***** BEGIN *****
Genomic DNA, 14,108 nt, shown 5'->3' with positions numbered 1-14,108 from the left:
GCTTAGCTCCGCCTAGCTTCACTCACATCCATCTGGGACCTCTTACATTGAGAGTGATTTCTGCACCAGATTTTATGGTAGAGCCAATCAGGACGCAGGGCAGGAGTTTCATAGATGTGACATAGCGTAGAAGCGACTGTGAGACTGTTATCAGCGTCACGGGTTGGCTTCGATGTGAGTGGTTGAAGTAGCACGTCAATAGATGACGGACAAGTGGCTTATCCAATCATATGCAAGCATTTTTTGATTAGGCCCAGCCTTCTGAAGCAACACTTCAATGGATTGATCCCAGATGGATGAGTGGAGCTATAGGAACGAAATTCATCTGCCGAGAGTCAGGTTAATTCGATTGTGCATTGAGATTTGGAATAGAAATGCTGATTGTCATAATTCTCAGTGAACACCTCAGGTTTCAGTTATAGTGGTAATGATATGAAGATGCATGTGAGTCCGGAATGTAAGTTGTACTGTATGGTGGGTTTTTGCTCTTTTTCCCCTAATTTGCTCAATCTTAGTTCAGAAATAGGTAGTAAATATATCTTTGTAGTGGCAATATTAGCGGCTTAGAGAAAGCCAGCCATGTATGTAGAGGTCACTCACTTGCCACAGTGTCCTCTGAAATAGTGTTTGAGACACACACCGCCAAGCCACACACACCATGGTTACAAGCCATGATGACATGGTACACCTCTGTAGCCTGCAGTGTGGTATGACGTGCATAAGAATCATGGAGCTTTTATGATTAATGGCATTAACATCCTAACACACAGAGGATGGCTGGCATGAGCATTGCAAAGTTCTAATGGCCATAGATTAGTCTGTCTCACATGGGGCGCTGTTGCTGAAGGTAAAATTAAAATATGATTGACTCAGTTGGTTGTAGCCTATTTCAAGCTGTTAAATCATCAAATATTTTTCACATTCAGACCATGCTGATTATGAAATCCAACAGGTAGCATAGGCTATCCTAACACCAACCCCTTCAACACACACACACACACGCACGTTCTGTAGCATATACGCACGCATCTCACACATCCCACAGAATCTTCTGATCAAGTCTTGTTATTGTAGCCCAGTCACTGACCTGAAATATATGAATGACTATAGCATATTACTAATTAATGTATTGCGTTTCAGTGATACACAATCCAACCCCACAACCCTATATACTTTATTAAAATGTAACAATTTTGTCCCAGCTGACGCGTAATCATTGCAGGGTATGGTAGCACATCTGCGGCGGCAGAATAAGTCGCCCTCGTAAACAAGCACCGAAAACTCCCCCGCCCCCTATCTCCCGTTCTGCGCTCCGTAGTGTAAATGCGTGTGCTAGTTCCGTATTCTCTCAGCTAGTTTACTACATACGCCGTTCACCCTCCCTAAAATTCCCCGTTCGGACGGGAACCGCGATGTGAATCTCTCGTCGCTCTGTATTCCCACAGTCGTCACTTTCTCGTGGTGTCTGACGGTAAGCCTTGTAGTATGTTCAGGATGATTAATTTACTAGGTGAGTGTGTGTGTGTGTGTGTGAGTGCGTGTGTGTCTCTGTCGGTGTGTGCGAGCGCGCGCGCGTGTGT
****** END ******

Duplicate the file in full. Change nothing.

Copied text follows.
Genomic DNA, 14,108 nt, shown 5'->3' with positions numbered 1-14,108 from the left:
GCTTAGCTCCGCCTAGCTTCACTCACATCCATCTGGGACCTCTTACATTGAGAGTGATTTCTGCACCAGATTTTATGGTAGAGCCAATCAGGACGCAGGGCAGGAGTTTCATAGATGTGACATAGCGTAGAAGCGACTGTGAGACTGTTATCAGCGTCACGGGTTGGCTTCGATGTGAGTGGTTGAAGTAGCACGTCAATAGATGACGGACAAGTGGCTTATCCAATCATATGCAAGCATTTTTTGATTAGGCCCAGCCTTCTGAAGCAACACTTCAATGGATTGATCCCAGATGGATGAGTGGAGCTATAGGAACGAAATTCATCTGCCGAGAGTCAGGTTAATTCGATTGTGCATTGAGATTTGGAATAGAAATGCTGATTGTCATAATTCTCAGTGAACACCTCAGGTTTCAGTTATAGTGGTAATGATATGAAGATGCATGTGAGTCCGGAATGTAAGTTGTACTGTATGGTGGGTTTTTGCTCTTTTTCCCCTAATTTGCTCAATCTTAGTTCAGAAATAGGTAGTAAATATATCTTTGTAGTGGCAATATTAGCGGCTTAGAGAAAGCCAGCCATGTATGTAGAGGTCACTCACTTGCCACAGTGTCCTCTGAAATAGTGTTTGAGACACACACCGCCAAGCCACACACACCATGGTTACAAGCCATGATGACATGGTACACCTCTGTAGCCTGCAGTGTGGTATGACGTGCATAAGAATCATGGAGCTTTTATGATTAATGGCATTAACATCCTAACACACAGAGGATGGCTGGCATGAGCATTGCAAAGTTCTAATGGCCATAGATTAGTCTGTCTCACATGGGGCGCTGTTGCTGAAGGTAAAATTAAAATATGATTGACTCAGTTGGTTGTAGCCTATTTCAAGCTGTTAAATCATCAAATATTTTTCACATTCAGACCATGCTGATTATGAAATCCAACAGGTAGCATAGGCTATCCTAACACCAACCCCTTCAACACACACACACACACGCACGTTCTGTAGCATATACGCACGCATCTCACACATCCCACAGAATCTTCTGATCAAGTCTTGTTATTGTAGCCCAGTCACTGACCTGAAATATATGAATGACTATAGCATATTACTAATTAATGTATTGCGTTTCAGTGATACACAATCCAACCCCACAACCCTATATACTTTATTAAAATGTAACAATTTTGTCCCAGCTGACGCGTAATCATTGCAGGGTATGGTAGCACATCTGCGGCGGCAGAATAAGTCGCCCTCGTAAACAAGCACCGAAAACTCCCCCGCCCCCTATCTCCCGTTCTGCGCTCCGTAGTGTAAATGCGTGTGCTAGTTCCGTATTCTCTCAGCTAGTTTACTACATACGCCGTTCACCCTCCCTAAAATTCCCCGTTCGGACGGGAACCGCGATGTGAATCTCTCGTCGCTCTGTATTCCCACAGTCGTCACTTTCTCGTGGTGTCTGACGGTAAGCCTTGTAGTATGTTCAGGATGATTAATTTACTAGGTGAGTGTGTGTGTGTGTGTGTGAGTGCGTGTGTGTCTCTGTCGGTGTGTGCGAGCGCGCGCGCGTGTGT